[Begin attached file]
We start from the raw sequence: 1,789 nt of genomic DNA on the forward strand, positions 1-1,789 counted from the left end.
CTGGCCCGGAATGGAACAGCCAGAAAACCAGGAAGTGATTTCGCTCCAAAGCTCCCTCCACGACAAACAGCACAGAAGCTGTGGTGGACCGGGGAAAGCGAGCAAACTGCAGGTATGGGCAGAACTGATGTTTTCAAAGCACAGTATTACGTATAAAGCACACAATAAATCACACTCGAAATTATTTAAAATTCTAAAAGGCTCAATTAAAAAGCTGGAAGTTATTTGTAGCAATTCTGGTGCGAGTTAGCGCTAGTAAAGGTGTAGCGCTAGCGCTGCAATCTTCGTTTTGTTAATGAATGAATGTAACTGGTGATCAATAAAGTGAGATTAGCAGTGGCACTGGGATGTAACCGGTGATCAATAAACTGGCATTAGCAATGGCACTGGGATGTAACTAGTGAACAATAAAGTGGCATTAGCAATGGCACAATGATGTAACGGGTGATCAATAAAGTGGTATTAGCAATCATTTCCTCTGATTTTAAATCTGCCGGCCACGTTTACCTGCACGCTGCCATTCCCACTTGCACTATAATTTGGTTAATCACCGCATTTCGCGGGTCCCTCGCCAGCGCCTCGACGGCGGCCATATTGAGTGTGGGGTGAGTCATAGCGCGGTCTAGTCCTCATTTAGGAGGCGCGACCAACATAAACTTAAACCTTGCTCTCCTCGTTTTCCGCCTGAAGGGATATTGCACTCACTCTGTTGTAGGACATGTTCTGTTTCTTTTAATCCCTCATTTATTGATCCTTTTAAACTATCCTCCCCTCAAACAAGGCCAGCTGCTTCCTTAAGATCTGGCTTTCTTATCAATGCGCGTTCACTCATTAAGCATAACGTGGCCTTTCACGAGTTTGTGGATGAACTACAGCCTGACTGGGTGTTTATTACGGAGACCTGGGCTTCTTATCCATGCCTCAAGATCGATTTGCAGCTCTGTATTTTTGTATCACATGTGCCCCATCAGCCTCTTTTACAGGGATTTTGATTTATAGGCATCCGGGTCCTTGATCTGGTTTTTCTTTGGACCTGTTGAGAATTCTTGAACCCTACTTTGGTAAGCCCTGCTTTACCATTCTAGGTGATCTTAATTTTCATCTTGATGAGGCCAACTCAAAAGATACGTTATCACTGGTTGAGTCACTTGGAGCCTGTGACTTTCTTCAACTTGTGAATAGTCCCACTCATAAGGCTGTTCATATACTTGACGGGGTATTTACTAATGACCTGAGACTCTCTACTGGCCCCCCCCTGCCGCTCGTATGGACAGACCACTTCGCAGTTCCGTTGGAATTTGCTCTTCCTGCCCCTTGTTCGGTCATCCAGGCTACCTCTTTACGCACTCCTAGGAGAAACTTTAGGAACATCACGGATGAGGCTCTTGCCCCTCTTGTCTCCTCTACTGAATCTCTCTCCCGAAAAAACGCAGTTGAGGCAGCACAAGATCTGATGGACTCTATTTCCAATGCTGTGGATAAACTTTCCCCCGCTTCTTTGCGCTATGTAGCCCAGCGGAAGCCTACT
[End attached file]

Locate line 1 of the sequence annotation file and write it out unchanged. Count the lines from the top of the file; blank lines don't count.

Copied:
We start from the raw sequence: 1,789 nt of genomic DNA on the forward strand, positions 1-1,789 counted from the left end.